2013 - STAR 2
The seventh annual Scottish Training in Anthropological Research (STAR) post-fieldwork retreat ran from the 13th to the 17th of May, 2013 at The Burn in Glen Esk, Brechin. Twenty-four students from the Universities of Edinburgh, St Andrew’s and Aberdeen participated, with staff leadership from each institution provided by Janet Carsten, Mark Harris and Adam Reed. As in years past, STAR 2 was a unique and challenging event, a gathering together of writing-up students and established academics from across the diverse field of anthropological research. Through collaboration with peers, and under the guidance of academic ‘stars’, STAR 2 was both informative and practically useful to students attempting to structure their thesis and move on in their personal career paths.
The enduring focus for STAR 2 is a series of ‘masterclasses’ led by distinguished figures in the field of academic anthropology. These key events are interspaced with academic-led presentations concerning wider topics relating to the writing-up process, academic publication and future careers in both academic and relevant non-academic employment.
Masterclasses were led by three guest scholars: Dr Fenella Cannell, Reader in Social Anthropology at the London School of Economics; Professor Peter Geschiere, Professor of African Anthropology at the University of Amsterdam; and Professor Joåo de Pina-Cabral, Professor of Social Anthropology at the University of Kent. In each masterclass, students presented their research, and discussed challenges; explored the theoretical frameworks they might adopt; and identified links among their research interests. These activities lay the foundation for a challenging and enjoyable exercise in conceptualizing, preparing and presenting a panel proposal. At each stage students benefitted from each other’s novel perspectives, and from the guidance and insight of their masterclass leaders. The intellectual and inspirational contribution of these guest scholars was rounded off with evening talks by each, describing their own current research and theoretical innovations.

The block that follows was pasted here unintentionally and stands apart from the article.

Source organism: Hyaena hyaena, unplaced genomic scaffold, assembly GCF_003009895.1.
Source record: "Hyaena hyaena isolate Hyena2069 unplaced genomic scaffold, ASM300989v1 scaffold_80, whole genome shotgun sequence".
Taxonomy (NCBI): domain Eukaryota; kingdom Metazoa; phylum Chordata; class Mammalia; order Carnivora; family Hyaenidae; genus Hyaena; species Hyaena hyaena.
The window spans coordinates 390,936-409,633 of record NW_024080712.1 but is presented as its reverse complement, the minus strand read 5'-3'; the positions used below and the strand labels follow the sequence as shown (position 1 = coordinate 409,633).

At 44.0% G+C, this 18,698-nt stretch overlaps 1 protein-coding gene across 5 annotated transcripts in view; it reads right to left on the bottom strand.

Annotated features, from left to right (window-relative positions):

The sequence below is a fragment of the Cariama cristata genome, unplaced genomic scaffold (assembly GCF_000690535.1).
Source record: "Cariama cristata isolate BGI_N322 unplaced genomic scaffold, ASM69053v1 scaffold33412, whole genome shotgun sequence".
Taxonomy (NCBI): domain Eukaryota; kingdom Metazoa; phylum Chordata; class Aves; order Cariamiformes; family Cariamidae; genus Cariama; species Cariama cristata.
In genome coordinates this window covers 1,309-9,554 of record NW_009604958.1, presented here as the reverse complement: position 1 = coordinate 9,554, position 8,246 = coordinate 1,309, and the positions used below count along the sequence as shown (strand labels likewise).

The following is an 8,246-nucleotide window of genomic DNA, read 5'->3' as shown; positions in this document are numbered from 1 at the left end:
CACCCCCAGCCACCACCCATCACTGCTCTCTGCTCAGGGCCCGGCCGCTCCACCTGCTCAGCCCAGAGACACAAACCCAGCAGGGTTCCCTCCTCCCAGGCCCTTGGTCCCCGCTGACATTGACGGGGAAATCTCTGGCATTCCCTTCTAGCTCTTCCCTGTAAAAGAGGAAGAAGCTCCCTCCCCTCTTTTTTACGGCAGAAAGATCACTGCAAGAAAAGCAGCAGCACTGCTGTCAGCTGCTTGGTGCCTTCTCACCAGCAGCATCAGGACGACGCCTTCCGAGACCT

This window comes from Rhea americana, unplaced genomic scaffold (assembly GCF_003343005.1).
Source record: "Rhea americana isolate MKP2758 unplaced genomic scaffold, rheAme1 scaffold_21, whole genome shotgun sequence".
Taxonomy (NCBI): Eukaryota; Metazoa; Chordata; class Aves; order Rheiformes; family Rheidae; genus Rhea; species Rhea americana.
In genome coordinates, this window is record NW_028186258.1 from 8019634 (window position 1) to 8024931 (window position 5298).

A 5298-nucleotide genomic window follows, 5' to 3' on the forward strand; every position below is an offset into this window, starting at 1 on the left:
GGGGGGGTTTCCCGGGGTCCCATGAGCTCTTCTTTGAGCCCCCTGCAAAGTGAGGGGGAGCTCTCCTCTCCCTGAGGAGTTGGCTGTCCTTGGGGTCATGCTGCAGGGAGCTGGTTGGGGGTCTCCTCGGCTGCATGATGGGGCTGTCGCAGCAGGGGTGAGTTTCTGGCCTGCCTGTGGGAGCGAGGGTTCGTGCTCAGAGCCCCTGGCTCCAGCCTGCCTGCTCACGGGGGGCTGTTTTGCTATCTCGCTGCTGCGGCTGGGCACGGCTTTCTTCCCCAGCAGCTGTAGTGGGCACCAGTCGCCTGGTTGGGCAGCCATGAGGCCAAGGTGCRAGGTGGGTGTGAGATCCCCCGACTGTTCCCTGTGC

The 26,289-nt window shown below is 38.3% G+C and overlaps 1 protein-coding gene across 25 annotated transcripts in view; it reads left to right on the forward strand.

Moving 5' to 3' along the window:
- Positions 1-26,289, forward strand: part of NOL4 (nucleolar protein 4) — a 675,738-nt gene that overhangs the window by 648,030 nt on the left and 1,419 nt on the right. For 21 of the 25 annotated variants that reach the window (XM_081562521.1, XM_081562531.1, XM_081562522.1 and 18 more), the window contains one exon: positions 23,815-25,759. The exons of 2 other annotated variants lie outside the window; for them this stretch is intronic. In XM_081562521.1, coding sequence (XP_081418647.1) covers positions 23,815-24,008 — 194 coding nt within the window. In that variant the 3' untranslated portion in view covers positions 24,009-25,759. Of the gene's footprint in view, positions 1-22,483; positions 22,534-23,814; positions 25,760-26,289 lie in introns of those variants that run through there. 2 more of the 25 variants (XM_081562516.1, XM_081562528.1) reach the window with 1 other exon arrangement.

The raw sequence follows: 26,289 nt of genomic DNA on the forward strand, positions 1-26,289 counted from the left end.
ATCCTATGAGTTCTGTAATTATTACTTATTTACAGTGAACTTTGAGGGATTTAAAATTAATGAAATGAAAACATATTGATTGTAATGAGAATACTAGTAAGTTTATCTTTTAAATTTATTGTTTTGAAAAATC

There were also presentations on a range of practical issues relating to both early career research and alternative career paths after the PhD. Matei Candea, incoming editor for the Journal of the Royal Anthropological Institute, offered tips on writing and submitting articles for publication, as well as providing a useful insight into the selection process for academic journal articles. Lotte Hoek, lecturer at the University of Edinburgh, offered valuable advice on facing and overcoming the challenges of applying for grants, particularly in the early stages of career research. The group also enjoyed a dynamic and interactive presentation from Gill Clark, a senior representative from the Scottish Government, which encouraged students to think about what it is that anthropology might offer employers outside of academia and ways in which interactions and introductions might be pursued.
The week also involved time to relax and for participants to get to know one another. Highlights included hard fought croquet games on the front lawn, strolls along the nearby river, and impromptu choirs around the piano in the evenings. In the free afternoon on Wednesday, participants took in nearby Edzell Castle and village, walked to a local distillery, or curled up in the spacious sitting room with a good book. Throughout, all enjoyed the conscientious care of The Burn staff and the copious amounts of delicious food they provided.
As ever the STAR event provided an excellent opportunity for students to share their research interests, gain inspiration and build new connections with peers and mentors. Ultimately, participants deeply valued the event for its ability to reveal the wider horizons of personal research journeys – both theoretical and practical.
STAR would like to thank all who contributed to the event, including - Fenella Cannell, Peter Geschiere, Joåo de Pina-Cabral, Adam Reed, Matei Candea, Gill Clark, Lotte Hoek and Alison Brown. Special thanks to all of the hard work from the organizing academic staff - Janet Carsten and Mark Harris.
Koreen Reece and Laura Major